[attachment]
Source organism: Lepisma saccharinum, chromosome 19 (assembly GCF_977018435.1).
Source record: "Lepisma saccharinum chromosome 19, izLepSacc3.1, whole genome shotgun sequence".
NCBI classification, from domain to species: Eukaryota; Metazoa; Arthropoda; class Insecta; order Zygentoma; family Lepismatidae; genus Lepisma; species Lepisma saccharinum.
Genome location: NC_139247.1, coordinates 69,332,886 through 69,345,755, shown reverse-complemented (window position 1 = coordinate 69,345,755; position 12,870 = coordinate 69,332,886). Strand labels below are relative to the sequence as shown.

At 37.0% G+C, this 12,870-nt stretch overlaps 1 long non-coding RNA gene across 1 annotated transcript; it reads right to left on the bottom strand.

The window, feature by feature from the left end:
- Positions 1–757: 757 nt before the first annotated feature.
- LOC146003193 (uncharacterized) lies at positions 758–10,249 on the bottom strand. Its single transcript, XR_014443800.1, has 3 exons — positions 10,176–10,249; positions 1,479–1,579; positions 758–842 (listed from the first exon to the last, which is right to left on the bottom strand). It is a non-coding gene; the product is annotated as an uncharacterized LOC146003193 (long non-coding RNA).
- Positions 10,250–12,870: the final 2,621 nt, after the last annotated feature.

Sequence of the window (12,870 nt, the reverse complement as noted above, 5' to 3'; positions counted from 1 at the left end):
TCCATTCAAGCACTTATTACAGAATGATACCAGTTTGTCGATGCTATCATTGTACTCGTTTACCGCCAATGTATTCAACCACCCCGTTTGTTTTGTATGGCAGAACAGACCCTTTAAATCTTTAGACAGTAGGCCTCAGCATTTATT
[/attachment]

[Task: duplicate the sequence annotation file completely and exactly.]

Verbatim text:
Source organism: Lepisma saccharinum, chromosome 19 (assembly GCF_977018435.1).
Source record: "Lepisma saccharinum chromosome 19, izLepSacc3.1, whole genome shotgun sequence".
NCBI classification, from domain to species: Eukaryota; Metazoa; Arthropoda; class Insecta; order Zygentoma; family Lepismatidae; genus Lepisma; species Lepisma saccharinum.
Genome location: NC_139247.1, coordinates 69,332,886 through 69,345,755, shown reverse-complemented (window position 1 = coordinate 69,345,755; position 12,870 = coordinate 69,332,886). Strand labels below are relative to the sequence as shown.

At 37.0% G+C, this 12,870-nt stretch overlaps 1 long non-coding RNA gene across 1 annotated transcript; it reads right to left on the bottom strand.

The window, feature by feature from the left end:
- Positions 1–757: 757 nt before the first annotated feature.
- LOC146003193 (uncharacterized) lies at positions 758–10,249 on the bottom strand. Its single transcript, XR_014443800.1, has 3 exons — positions 10,176–10,249; positions 1,479–1,579; positions 758–842 (listed from the first exon to the last, which is right to left on the bottom strand). It is a non-coding gene; the product is annotated as an uncharacterized LOC146003193 (long non-coding RNA).
- Positions 10,250–12,870: the final 2,621 nt, after the last annotated feature.

Sequence of the window (12,870 nt, the reverse complement as noted above, 5' to 3'; positions counted from 1 at the left end):
TCCATTCAAGCACTTATTACAGAATGATACCAGTTTGTCGATGCTATCATTGTACTCGTTTACCGCCAATGTATTCAACCACCCCGTTTGTTTTGTATGGCAGAACAGACCCTTTAAATCTTTAGACAGTAGGCCTCAGCATTTATT